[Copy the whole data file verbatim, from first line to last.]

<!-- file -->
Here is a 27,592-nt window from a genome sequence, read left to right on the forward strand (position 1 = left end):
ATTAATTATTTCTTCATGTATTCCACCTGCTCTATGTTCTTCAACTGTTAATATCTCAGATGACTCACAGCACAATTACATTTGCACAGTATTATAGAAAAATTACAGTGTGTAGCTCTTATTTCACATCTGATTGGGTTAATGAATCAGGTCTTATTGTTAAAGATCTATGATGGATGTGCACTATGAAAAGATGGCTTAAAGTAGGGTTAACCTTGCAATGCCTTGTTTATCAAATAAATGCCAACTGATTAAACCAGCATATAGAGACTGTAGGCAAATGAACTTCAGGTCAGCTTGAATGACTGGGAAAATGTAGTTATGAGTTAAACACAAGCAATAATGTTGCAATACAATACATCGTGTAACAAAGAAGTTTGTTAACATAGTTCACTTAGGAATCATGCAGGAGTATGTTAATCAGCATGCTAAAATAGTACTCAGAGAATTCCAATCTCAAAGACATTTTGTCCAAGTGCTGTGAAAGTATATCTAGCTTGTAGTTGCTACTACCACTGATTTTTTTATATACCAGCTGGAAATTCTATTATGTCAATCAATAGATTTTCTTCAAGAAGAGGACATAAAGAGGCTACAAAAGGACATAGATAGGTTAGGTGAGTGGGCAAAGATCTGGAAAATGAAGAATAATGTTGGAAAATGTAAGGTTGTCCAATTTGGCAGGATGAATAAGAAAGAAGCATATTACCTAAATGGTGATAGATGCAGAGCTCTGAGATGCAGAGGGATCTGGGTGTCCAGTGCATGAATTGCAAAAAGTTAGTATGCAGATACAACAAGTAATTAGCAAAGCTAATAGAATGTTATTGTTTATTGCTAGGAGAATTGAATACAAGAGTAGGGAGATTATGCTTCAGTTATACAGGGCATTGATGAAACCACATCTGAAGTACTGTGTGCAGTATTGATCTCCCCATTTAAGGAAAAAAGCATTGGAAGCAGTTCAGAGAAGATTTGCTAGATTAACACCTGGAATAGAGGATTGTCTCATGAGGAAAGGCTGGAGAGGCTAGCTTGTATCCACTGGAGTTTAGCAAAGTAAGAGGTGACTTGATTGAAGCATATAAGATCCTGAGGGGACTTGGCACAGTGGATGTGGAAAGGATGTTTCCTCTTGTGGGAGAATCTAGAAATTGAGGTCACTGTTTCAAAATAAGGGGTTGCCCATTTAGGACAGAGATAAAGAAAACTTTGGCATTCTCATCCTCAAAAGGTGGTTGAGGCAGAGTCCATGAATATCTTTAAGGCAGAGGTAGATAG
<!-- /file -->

Here is a 27,592-nt window from a genome sequence, read left to right on the forward strand (position 1 = left end):
ATTAATTATTTCTTCATGTATTCCACCTGCTCTATGTTCTTCAACTGTTAATATCTCAGATGACTCACAGCACAATTACATTTGCACAGTATTATAGAAAAATTACAGTGTGTAGCTCTTATTTCACATCTGATTGGGTTAATGAATCAGGTCTTATTGTTAAAGATCTATGATGGATGTGCACTATGAAAAGATGGCTTAAAGTAGGGTTAACCTTGCAATGCCTTGTTTATCAAATAAATGCCAACTGATTAAACCAGCATATAGAGACTGTAGGCAAATGAACTTCAGGTCAGCTTGAATGACTGGGAAAATGTAGTTATGAGTTAAACACAAGCAATAATGTTGCAATACAATACATCGTGTAACAAAGAAGTTTGTTAACATAGTTCACTTAGGAATCATGCAGGAGTATGTTAATCAGCATGCTAAAATAGTACTCAGAGAATTCCAATCTCAAAGACATTTTGTCCAAGTGCTGTGAAAGTATATCTAGCTTGTAGTTGCTACTACCACTGATTTTTTTATATACCAGCTGGAAATTCTATTATGTCAATCAATAGATTTTCTTCAAGAAGAGGACATAAAGAGGCTACAAAAGGACATAGATAGGTTAGGTGAGTGGGCAAAGATCTGGAAAATGAAGAATAATGTTGGAAAATGTAAGGTTGTCCAATTTGGCAGGATGAATAAGAAAGAAGCATATTACCTAAATGGTGATAGATGCAGAGCTCTGAGATGCAGAGGGATCTGGGTGTCCAGTGCATGAATTGCAAAAAGTTAGTATGCAGATACAACAAGTAATTAGCAAAGCTAATAGAATGTTATTGTTTATTGCTAGGAGAATTGAATACAAGAGTAGGGAGATTATGCTTCAGTTATACAGGGCATTGATGAAACCACATCTGAAGTACTGTGTGCAGTATTGATCTCCCCATTTAAGGAAAAAAGCATTGGAAGCAGTTCAGAGAAGATTTGCTAGATTAACACCTGGAATAGAGGATTGTCTCATGAGGAAAGGCTGGAGAGGCTAGCTTGTATCCACTGGAGTTTAGCAAAGTAAGAGGTGACTTGATTGAAGCATATAAGATCCTGAGGGGACTTGGCACAGTGGATGTGGAAAGGATGTTTCCTCTTGTGGGAGAATCTAGAAATTGAGGTCACTGTTTCAAAATAAGGGGTTGCCCATTTAGGACAGAGATAAAGAAAACTTTGGCATTCTCATCCTCAAAAGGTGGTTGAGGCAGAGTCCATGAATATCTTTAAGGCAGAGGTAGATAG